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KING FOR A DAY: Acting Education Secretary Shares Personal Passion for Education, Thoughts on ESSA Implementation During Senate Education Committee Confirmation Hearing

“... School was my refuge, and teachers were my saviors,” King said.

If his February 25 confirmation hearing before the Senate education committee, which was called “collegial” by the Washington Post and Education Week, is any indication, Acting U.S. Secretary of Education John King should receive a favorable recommendation when the committee meets to vote on his nomination on March 9. After that vote occurs, it is uncertain when the full Senate will consider King’s confirmation.

At the start of the hearing, U.S. Senate Committee on Health, Education, Labor, and Pensions (HELP) Chairman Lamar Alexander (R-TN) said that he urged President Obama to officially nominate King for the position of education secretary—rather than having him remain “active” secretary—when he and other members of Congress went to the White House for the December 10 signing of the Every Student Succeeds Act (ESSA), which replaced the No Child Left Behind Act (NCLB).

“I did that because this is such an important year for our nation’s schools,” Alexander said. “We need an education secretary who is confirmed and accountable to Congress while we’re implementing a law that may govern elementary and secondary education for years to come. I want to be sure that we are working together to implement the law as Congress wrote it.”

It was that notion of congressional intent around ESSA that Alexander came back to several times during the hearing. He stressed that ESSA restores the responsibility for students’ success to states, school districts, and classroom teachers and “reverses the trend toward … a national school board” in which governors, under NCLB waivers, were “forced to go to Washington and play ‘Mother, May I’ in order to put in a plan to evaluate teachers or help a low-performing school.”

Alexander called ESSA an “important change in direction,” “excellent policy,” and something that should provide a “much-needed period of stability for federal policy in schools for several years,” but he cautioned that the law is “not worth the paper it is printed on unless it is implemented the way Congress wrote it.”

During his testimony, King agreed with the shift toward local control, adding, “as a former teacher, principal, and state commissioner, I know from personal experience that the best ideas come from classrooms not from conference rooms.” At the same time, however, King noted that ESSA “preserves the critical federal role to ensure guardrails to protect civil rights.”

Throughout his testimony, King kept a laser-like focus on the issue of equity that was informed by his professional and personal experiences.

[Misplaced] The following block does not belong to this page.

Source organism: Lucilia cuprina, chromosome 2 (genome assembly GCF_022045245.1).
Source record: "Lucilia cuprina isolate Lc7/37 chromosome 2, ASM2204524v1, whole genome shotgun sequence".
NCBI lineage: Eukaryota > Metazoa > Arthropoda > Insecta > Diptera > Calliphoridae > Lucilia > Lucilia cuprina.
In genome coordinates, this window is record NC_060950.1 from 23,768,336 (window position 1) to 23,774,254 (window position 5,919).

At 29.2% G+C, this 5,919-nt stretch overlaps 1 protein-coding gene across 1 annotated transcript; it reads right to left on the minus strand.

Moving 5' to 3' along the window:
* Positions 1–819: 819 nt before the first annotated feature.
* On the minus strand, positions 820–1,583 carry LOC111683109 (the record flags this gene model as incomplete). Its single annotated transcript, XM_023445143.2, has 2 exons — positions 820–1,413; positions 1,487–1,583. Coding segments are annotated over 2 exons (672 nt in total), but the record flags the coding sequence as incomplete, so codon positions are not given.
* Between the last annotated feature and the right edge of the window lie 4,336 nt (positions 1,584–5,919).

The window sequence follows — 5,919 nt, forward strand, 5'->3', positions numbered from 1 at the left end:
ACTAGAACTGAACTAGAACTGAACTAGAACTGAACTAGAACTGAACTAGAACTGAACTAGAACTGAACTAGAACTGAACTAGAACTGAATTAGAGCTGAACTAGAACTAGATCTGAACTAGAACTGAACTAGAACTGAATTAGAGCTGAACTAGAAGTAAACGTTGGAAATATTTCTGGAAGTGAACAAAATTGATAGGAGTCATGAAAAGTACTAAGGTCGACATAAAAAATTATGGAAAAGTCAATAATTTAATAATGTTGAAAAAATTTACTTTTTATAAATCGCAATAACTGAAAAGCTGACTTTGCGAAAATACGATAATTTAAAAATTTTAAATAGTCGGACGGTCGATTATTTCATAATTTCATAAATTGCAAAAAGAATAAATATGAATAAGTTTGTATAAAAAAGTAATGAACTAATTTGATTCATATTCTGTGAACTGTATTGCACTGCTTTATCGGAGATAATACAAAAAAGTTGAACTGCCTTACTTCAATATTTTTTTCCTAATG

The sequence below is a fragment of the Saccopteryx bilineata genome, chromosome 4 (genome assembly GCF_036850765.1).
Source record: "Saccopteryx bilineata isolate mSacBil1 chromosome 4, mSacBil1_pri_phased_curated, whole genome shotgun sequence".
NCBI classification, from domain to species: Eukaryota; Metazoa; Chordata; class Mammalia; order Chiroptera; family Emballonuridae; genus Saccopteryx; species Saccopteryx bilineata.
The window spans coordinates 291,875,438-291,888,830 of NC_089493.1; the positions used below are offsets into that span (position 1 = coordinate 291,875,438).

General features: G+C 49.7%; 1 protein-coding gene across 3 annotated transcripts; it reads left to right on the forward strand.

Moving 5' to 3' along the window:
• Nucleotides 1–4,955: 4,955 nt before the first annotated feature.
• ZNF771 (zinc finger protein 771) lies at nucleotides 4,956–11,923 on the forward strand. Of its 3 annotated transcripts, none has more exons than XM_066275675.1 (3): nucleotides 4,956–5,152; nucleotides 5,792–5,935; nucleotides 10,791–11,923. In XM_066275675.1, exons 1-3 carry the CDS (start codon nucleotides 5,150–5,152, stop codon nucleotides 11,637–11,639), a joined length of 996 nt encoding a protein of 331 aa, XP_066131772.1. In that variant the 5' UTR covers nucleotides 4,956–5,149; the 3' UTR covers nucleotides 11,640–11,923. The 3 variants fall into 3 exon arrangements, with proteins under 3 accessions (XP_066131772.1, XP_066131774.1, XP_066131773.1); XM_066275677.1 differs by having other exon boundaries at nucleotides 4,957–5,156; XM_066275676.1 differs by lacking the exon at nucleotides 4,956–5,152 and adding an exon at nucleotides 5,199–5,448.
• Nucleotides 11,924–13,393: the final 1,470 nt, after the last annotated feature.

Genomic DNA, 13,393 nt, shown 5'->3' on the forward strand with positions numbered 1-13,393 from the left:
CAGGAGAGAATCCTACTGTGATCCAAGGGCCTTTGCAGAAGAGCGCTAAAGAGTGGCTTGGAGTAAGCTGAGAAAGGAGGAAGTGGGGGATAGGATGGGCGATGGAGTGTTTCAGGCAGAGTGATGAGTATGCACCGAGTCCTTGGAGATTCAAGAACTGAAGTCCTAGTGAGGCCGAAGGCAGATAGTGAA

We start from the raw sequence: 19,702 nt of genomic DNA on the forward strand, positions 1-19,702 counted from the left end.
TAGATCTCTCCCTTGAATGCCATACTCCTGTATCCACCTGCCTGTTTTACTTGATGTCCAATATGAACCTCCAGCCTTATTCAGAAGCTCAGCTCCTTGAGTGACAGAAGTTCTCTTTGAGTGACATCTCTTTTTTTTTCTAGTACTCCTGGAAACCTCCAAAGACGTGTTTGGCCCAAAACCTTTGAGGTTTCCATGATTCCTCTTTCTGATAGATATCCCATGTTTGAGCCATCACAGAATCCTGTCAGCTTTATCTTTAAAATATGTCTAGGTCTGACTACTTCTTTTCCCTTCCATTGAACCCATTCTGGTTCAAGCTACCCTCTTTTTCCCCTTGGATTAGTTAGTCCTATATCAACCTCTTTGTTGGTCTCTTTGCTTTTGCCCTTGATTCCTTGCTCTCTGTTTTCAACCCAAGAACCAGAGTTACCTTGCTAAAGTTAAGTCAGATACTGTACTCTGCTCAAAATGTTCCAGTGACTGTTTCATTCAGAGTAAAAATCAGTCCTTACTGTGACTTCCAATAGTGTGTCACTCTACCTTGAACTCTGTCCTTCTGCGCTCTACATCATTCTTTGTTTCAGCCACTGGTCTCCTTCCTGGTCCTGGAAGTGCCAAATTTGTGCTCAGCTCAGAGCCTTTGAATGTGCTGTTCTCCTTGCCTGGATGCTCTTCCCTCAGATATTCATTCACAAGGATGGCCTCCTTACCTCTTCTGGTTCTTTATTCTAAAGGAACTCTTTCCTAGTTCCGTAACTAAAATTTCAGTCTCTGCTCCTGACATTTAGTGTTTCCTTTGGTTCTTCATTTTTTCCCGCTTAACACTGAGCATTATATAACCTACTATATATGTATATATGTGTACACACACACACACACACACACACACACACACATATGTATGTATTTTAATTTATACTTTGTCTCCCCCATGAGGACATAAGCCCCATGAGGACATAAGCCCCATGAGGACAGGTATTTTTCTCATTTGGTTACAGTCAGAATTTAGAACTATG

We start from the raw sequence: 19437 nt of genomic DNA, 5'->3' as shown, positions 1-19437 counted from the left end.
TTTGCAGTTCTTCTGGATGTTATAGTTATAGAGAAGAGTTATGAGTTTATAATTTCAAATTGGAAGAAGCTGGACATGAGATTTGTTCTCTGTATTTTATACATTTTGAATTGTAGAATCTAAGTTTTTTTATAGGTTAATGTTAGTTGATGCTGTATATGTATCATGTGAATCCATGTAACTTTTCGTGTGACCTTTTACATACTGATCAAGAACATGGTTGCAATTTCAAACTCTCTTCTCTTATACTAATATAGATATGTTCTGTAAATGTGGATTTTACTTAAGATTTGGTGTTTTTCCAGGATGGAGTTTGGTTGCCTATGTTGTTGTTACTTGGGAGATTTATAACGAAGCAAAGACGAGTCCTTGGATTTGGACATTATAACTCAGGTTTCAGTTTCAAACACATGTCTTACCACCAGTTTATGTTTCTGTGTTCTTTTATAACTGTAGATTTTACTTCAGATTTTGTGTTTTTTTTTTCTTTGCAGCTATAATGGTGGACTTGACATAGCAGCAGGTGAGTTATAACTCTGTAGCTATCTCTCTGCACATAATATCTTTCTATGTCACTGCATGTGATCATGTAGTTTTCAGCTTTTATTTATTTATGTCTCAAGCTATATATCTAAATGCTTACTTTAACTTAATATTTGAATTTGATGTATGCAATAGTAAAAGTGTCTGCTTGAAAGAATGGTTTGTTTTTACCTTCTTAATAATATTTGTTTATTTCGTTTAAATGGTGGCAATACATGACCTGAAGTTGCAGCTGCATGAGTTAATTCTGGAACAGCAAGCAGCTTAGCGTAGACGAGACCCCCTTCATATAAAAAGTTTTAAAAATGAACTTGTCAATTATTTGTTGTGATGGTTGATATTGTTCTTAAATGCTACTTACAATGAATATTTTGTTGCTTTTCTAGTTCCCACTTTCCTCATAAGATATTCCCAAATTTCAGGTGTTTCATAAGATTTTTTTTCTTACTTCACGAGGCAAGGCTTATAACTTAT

King presented himself as proof that education is the “difference between hope and despair and between life and death.” The son of two life-long New York City public educators, King lost his mother to a heart attack when he was eight and his father just four years later.

“Amidst that trauma and uncertainty, school was my refuge, and teachers were my saviors,” King said. “And it’s because there are so many young people out there like me that I feel such urgency about the work of education.”

King outlined several “meaningful, positive steps” that the U.S. education system has made, including achieving the highest high school graduation rate ever, cutting the number of “dropout factory” high schools in half, granting tens of thousands of children access to high-quality preschool, and providing millions more students with access to higher education. He also listed areas where more work remains.

“For all our progress, students of color, low-income students, English learners, and students with disabilities, still lag behind their peers and nearly every important measure of school achievement,” King said. “And in far too many schools, we still offer them less—less access to the best teachers and the most challenging courses, less access to the resources necessary to thrive.”

King was pressed by Senator Chris Murphy (D-CT) during the question-and-answer portion of the hearing on how he would protect these subgroups of students under a law that grants states a great deal of flexibility to create their own accountability systems and interventions associated with them. King responded that states “have an opportunity to use their flexibility around interventions to increase equity … but [that] it will also be important for the department to be vigilant after that first set of interventions is put in place …. If they aren’t working, if they aren’t closing achievement gaps, if they aren’t raising graduation rates…states [need] to intensify those interventions.” King added that the U.S. Department of Education would be “very careful” in its work to issue regulations, guidance, and technical assistance in this area, which would be guided by feedback from stakeholders.

King received praise from senators throughout the hearing. Alexander noted that he had “seen [the U.S.] education system from nearly every angle” as a public school student, teacher, charter school founder, education commission in New York, and father. Senator Patty Murray (D-WA), the committee’s top Democrat, said King has “spent his career fighting on behalf of students so they get the chance to learn, grow, and thrive in the classroom and beyond. No one can question his passion for our nation’s young people.”

Video of the Senate HELP Committee’s hearing on the nomination of Dr. John King to serve as secretary of education is available at

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